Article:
Muslim, Buddhist leaders forge ties to promote interfaith relations

BY ELIZABETH ZACHARIAH, Malaysian Insider, August 15, 2013

Kuala Lumpur, Malaysia -- A Muslim politician and a local Buddhist group have taken the first step in fostering interfaith relations between the two religions.

<< Malaysian Muslims were upset that a prayer room (surau) of a holiday resort was used by Buddhists to conduct prayers and meditation.

The duo - Parit Buntar Member of Parliament Mujahid Yusof Rawa and a leader in the Buddhist Vajralink Movement, Sherab Wong - noted that to promote relations, individuals and associations must continue "healthy, positive and proactive" dialogue.

"Each religion must be proactive in ensuring their members understand the meaning of respect for each other and totally avoid extremist views which are of no benefit in a multiracial society," they said in a statement.

They pointed out that in recent times, interfaith relations have become challenging particularly when questions about sensitivities of either faiths were not addressed, adding that this would undermine the relations.

They referred to the surau issue in Kota Tinggi, Johor, as an example.

The manager of the resort had allowed a group of Singaporean Buddhists to use a surau at the premises for their meditation. The incident had caused an uproar among Muslims and the manager was detained by police on Sunday to assist in investigations.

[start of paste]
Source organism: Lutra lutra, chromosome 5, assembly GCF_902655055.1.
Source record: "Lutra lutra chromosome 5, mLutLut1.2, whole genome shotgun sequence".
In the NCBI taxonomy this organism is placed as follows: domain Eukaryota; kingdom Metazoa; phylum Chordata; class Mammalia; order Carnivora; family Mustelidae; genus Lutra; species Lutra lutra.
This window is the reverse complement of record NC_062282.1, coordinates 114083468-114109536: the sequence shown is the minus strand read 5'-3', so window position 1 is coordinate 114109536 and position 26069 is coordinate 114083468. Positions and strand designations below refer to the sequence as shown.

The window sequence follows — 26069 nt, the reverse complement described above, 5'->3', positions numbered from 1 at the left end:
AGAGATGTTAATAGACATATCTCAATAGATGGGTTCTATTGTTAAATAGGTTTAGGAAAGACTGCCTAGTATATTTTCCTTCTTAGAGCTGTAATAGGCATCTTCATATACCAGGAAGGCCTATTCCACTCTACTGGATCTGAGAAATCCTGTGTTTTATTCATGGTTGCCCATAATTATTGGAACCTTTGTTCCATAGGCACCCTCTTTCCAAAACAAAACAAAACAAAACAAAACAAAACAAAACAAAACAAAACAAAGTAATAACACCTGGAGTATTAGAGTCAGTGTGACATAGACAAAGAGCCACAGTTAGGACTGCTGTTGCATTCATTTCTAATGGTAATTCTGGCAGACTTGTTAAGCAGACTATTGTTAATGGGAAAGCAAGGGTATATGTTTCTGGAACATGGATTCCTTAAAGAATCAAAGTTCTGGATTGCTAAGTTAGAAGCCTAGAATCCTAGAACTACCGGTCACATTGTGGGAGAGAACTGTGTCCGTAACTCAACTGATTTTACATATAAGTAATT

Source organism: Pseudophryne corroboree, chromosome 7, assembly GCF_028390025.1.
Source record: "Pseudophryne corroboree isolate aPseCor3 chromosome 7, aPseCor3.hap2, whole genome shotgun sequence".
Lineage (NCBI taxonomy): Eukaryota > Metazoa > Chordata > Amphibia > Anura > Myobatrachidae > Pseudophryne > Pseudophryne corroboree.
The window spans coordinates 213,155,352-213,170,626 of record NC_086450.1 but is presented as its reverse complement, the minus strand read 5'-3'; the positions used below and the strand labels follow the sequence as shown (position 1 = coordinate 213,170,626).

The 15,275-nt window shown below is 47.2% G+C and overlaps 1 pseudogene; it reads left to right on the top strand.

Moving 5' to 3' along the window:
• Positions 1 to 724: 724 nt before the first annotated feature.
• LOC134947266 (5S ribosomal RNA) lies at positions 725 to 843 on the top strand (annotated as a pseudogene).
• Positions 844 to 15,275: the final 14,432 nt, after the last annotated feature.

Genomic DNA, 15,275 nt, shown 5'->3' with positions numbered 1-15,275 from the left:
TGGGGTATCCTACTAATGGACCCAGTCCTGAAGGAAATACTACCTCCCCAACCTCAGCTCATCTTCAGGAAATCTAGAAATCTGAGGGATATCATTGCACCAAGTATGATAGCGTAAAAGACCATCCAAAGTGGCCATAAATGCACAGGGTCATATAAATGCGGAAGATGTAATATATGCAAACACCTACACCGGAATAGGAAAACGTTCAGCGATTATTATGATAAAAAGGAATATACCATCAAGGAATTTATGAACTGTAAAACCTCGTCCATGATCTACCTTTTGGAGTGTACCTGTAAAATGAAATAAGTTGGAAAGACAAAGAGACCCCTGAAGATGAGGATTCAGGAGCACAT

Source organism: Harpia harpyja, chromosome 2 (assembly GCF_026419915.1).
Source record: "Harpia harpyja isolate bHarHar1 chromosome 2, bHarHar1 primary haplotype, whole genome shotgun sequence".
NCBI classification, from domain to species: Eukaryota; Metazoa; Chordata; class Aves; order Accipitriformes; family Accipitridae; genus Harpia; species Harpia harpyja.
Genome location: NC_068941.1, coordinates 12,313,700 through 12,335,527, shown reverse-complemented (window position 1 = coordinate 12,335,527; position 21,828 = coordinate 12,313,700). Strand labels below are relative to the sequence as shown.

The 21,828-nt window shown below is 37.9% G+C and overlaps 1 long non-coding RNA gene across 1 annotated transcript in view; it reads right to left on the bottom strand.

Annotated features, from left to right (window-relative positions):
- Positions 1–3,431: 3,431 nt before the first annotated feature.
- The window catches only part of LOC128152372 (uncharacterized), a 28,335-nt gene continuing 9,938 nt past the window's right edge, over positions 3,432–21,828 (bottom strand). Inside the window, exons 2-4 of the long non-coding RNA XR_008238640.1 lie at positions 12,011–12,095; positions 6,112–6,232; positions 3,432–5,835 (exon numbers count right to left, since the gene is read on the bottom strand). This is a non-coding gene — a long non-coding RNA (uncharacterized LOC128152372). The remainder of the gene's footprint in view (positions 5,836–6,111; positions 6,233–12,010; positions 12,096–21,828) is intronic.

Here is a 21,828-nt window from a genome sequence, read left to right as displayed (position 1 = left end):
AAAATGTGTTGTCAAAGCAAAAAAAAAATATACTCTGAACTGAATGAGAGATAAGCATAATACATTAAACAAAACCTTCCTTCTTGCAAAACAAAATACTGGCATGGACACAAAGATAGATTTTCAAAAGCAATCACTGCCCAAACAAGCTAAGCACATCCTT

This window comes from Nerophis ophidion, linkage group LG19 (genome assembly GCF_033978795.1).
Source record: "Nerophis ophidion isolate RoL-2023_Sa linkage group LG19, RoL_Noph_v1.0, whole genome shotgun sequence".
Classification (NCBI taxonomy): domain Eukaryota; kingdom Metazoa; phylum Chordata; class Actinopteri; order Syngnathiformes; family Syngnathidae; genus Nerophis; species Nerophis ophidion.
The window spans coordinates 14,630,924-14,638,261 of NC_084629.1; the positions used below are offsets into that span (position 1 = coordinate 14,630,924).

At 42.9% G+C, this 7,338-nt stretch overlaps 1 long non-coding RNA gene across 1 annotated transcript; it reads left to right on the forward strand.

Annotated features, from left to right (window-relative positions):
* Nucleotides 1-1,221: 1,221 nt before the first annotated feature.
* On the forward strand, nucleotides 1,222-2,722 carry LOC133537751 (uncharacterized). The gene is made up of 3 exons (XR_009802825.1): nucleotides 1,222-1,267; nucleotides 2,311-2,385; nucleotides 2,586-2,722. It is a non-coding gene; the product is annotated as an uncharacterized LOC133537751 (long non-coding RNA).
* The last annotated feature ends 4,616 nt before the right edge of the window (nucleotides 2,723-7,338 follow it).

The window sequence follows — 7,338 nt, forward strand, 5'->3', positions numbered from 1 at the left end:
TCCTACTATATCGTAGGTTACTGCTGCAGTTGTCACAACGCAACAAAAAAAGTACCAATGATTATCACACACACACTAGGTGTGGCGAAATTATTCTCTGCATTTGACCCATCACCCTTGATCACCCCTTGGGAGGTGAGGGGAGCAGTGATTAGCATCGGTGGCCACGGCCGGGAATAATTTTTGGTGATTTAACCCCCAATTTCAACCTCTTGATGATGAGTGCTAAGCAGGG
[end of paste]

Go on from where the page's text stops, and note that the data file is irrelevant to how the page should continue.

"This happens when there is no sense of sensitivity among certain quarters which would result in heightened tension between the different religions," they said.

Both men asserted that the element of respect for one another has faded over time while the multiracial fabric of society continues to be threatened.

"What is worrying is that certain quarters are taking advantage of the matter to further incite this fragile situation by causing hatred between religions."

In an attempt to defuse the situation, the two leaders urged Malaysians to look at the Federal Constitution which states that Islam is the official religion of Malaysia but there is freedom of religion for other faiths.

They called on the authorities to act on those who purposely create hatred among citizens, stressing that they needed to be firm in their actions against those who deliberately hurt religious sensitivities, regardless of who they are.

"The police should be independent of any political influence, and work hard to eliminate the rising crime in our midst," they said.

"The past incidents were not real serious problems between two religions but made to appear as such by those who harbour ill motives for their own personal interest.

"We hope everyone can view the current issue with a matured, open mind and heart so that our thinking and actions are not influenced or tarnished by irresponsible parties," Mujahid and Wong said.

Mujahid is a chairperson of Southeast Asia Inter-religious Dialogue for Peace, which has links in Indonesia and Thailand.